Magnatune, a small and eclectic online record label, just releasedits first iPhone app. As far as we know, this is the first time that a record label has released an iPhone app that allows its users to play every song of every artist on its label for free and as often as they want. The only restriction on the app is that every song is followed by a short announcement with the name of the artist and title of the song.Magnatune Magnatune has always done things differently. It was one of the first online music services to allow its customers to choose how much they wanted to pay for an album. From its inception, the service never featured DRM’ed music and always offered its albums in alternative formats like WAV, OGG, FLAC and AAC. On its website, Magnatune offers a commercial-free streaming plan starting at $5/month (users can choose to pay more) and a download membership that starts at $10 a month.Sadly, the first version of the iPhone app doesn’t support these membership options, but according to Magnatune’s announcement, the next version will allow paying members to stream announcement-free music. Role of Mobile App Analytics In-App Engagement frederic lardinois Related Posts The Rise and Rise of Mobile Payment Technology What it Takes to Build a Highly Secure FinTech … Tags:#mobile#news#web Why IoT Apps are Eating Device Interfaces FeaturesThe app itself is pretty straightforward. You can browse Magnatune’s catalog by artist, album and genre. One neat feature of the app is that it remembers where you left off when you turn the app off – or when you get a call – and prompts you to return to that song when you start the app again.ShoppingThe Magnatune store allows users to buy songs right from their phones. Most of Magnatune’s artists are featured in the iTunes store, and the app simply takes users to the iTunes app to buy the song. This, though, also means that potential buyers can’t choose how much they want to pay for an album.Record Labels on the iPhoneAnother label that has also released an iPhone app recently is Ghostly International. This app (iTunes link) features only a selection of Ghostly’s catalog, however.We have talked a lot about how bands and artists have started to look at iPhone apps as replacements of traditional albums. Hopefully, more music labels will now also follow Magnatune’s lead and release their own apps. With built-in purchasing and music discovery, this is a logical extension of the app-as-album trend – but then, the major music labels aren’t exactly known for being logical.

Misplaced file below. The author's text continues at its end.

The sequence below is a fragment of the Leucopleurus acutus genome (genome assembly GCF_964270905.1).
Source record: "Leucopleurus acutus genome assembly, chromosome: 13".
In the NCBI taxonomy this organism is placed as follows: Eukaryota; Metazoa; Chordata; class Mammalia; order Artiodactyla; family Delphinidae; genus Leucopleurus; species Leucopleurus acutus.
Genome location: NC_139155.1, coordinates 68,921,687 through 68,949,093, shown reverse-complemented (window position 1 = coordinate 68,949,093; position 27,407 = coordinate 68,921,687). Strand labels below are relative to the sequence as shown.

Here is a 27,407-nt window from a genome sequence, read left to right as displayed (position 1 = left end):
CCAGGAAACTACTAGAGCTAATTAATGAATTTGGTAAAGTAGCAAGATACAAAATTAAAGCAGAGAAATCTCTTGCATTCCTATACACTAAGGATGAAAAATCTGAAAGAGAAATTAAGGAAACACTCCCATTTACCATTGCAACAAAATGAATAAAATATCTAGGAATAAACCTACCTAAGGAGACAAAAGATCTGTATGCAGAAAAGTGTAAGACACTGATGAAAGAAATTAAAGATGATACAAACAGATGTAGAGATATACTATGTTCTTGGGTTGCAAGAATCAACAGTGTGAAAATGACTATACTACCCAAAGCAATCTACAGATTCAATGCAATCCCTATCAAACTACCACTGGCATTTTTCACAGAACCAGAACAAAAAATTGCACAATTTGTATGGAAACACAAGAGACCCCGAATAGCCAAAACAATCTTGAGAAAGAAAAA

What it Takes to Build a Highly Secure FinTech … Tags:#Apple#iCloud#iOS 7 If you have been interested in getting a feel for the upcoming release of iOS 7, but haven’t wanted to run a beta release of the mobile operating system on your Apple device, there’s now a pain-free way to get a taste of the iOS to come.Apple’s iCloud, the browser-based cloud service that provides Apple ID account holders tools to supplement their mobile experience, has a new beta site that displays some of the new design elements of iOS 7.Find My iPhone in iCloud BetaGone is the dark-grey linen background with shadowed icons that shouted skeuomorphism, and in its place is a much flatter, cleaner interface that leans towards a lighter end of the spectrum.Six of the available apps in the beta iCloud site also show the iOS 7 look-and-feel (the three beta iWorks apps—Pages, Numbers and Keynote—are still mired in the current interface.Numbers and rest of iWork apps are still grounded in past.Poking around the apps, I found the overall design to be appealing. The Mail app was reflective of the changes throughout all of the updates apps: extremely clean lines, light design elements, and an emphasis on the text through the use of the sharp-looking Helvetica Neue font.The Calendar app was especially nice: entering appointments is not rocket science for other calendars, but it was far more painless using the iCloud Calendar app.Calendar for iCloud BetaOne thing that kind of stuck out for me as I walked around the apps was the distinct reminder of another interface I’ve seen lately: Office 365. The color scheme on the Calendar app seemed the most overt reminder of the Office apps. This is not necessary a bad thing, but it’s definitely a resemblance, though slight.If this is indeed the way ahead for iOS 7, then it’s a change to which I’m going to be looking forward. But I can’t help wondering how much effort it will take other app developers to get their apps’ look and feel to come close to this design. The Rise and Rise of Mobile Payment Technology brian proffitt Role of Mobile App Analytics In-App Engagement Why IoT Apps are Eating Device Interfaces Related Posts